Mental illness and disability carry a lot of stigma, and a lot of people don’t understand it. Assumptions are made about various mental illnesses and the people who have them. And the way that we use terms related to mental illness in everyday language to describe completely different things can do a lot more harm than you think it might.
This isn’t about getting offended, by the way. This is about enforcing harmful stereotypes that actually hurt people who suffer from mental illness and disability. I’m going to go over a few phrases that I’ve heard intelligent, grown up people say. This is far from the extent to which terms related to mental illness are misused, but it’s a start.
‘I’m so OCD about this stuff.’
Are you really? Do you feel like if you don’t do this one little thing in exactly this way the world is going to end? Do you risk a panic attack if you deviate from your routine? For real? Because that’s what people with Obsessive Compulsive Disorder experience. You don’t have OCD; you’re pedantic or nitpicky or just really thorough. That is not the same thing. Stop it.
‘He’s a little autistic when it comes to music.’
First of all, no one is ‘a little’ autistic. People are on the autism spectrum or they’re not. Secondly, being autistic is not the same as being Rain Man. Not all people with an autism spectrum disorder can pick up a skill as easily as breathing, and not all people who can pick up a skill just like that is autistic. Humans are complex. Either way, neuro-atypical people struggle so much to exist in the world we’ve created, a world that they don’t fit into because they experience things differently from how others do. Don’t diminish them.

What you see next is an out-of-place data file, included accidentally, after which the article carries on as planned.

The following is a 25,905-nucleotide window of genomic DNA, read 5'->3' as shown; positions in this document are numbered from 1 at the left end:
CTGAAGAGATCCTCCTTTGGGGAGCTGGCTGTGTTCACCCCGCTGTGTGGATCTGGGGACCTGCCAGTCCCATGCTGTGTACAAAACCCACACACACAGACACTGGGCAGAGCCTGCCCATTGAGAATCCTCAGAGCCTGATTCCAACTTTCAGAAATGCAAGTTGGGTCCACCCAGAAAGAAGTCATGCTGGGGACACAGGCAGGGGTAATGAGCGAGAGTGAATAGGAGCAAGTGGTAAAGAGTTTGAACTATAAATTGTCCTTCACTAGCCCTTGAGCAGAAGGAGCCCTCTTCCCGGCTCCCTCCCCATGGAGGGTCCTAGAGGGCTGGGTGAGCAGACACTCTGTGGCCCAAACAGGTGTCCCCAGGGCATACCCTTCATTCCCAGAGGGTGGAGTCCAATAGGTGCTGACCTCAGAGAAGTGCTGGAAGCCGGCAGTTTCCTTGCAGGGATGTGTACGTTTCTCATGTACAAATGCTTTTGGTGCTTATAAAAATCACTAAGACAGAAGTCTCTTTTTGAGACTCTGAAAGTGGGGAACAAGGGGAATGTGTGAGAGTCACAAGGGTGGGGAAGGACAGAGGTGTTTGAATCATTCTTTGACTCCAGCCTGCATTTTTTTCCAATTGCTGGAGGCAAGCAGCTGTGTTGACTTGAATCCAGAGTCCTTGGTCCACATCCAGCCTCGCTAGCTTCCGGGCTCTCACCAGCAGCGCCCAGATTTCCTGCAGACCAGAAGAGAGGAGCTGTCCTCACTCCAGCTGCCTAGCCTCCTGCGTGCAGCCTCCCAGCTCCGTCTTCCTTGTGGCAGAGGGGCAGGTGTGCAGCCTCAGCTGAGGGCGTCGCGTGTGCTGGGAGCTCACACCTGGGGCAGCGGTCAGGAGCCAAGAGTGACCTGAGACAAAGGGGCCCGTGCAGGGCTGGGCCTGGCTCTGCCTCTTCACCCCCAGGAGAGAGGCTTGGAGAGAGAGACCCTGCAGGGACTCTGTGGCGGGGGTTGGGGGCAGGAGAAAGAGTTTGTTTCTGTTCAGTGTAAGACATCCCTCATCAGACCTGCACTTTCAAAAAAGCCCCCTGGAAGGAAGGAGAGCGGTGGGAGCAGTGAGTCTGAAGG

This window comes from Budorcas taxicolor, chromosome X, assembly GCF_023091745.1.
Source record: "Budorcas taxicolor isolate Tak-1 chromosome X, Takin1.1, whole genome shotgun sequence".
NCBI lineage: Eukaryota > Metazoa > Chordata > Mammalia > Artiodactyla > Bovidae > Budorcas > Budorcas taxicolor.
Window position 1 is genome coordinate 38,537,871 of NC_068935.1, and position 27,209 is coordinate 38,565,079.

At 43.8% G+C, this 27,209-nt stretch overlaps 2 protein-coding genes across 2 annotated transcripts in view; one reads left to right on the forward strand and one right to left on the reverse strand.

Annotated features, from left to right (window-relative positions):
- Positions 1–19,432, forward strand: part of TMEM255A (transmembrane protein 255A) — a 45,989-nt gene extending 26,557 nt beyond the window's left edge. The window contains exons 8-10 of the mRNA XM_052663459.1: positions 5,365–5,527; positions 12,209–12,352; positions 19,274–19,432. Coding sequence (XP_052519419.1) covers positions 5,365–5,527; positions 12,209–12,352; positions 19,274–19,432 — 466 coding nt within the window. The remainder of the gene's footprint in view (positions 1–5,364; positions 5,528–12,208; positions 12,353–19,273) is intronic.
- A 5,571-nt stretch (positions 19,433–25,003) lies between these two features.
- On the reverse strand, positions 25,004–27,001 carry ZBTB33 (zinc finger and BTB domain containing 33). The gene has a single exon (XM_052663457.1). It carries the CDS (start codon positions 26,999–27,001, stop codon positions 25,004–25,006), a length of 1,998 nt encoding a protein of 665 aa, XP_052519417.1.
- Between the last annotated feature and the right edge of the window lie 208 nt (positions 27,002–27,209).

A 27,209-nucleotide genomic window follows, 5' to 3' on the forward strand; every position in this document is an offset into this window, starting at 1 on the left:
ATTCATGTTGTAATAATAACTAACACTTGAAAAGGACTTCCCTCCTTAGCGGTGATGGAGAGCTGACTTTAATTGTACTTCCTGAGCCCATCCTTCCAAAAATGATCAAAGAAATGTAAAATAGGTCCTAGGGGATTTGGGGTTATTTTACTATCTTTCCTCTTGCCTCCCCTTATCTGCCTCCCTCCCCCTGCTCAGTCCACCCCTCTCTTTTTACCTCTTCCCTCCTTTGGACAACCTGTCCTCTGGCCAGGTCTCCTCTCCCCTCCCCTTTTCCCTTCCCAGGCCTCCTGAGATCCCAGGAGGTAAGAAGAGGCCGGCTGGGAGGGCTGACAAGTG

‘The weather’s so bipolar!’
There are a few things in the world that are bipolar. Magnets, say. But when people talk about the weather like this, they’re not talking about magnets. What this usually means is that the weather is changing rapidly. The funny thing is that that isn’t even how bipolar disorder works. Bipolar disorder isn’t the same as mood swings. In fact, most people with bipolar disorder don’t swing rapidly at all; most bipolar people have fewer than four depressive, manic, or hypomanic episodes per year. People who have more frequent episodes have what is known as ‘rapid cycling’. But we’re still talking weeks or at least days, not hours, unless you’re having a mixed episode, which is fairly rare.
‘I will literally kill myself.’
No, you won’t. I don’t think any more needs to be said about this one, other than that it’s melodramatic as fuck. Oh, and it makes people take those who actually do want to kill themselves less seriously.
‘Well, someone’s off their meds…’
It’s true, if I get off my meds my behaviour will likely be a bit erratic. But for one, erratic behaviour does not mean a person needs to be medicated, and for another, the knowledge that you do need to be medicated really fucking sucks. I hate the fact that I will probably never not need medication. I will likely spend the rest of my life taking medication in order to function from day to day. Don’t turn that into a joke.
There are others, but these were the ones that came to mind just now. When people say things like this, I never know how to respond. Calling them out on it can be really difficult, cause people get defensive about it, and I’ll end up backing down and I’ll have changed fuck-all at the cost of my own mental wellbeing. Like many other such 'debates', it’s not worth the risk.
I’m not saying you can never joke about mental illness. Not at all. As a certified lunatic, I think mental illness jokes can be hilarious. You know, provided they’re actually funny. But if you’re not a person with mental illness, don’t ignorantly use our diagnoses for punchlines. It’s not original, most of the time it’s not even funny, and it’s a dick move.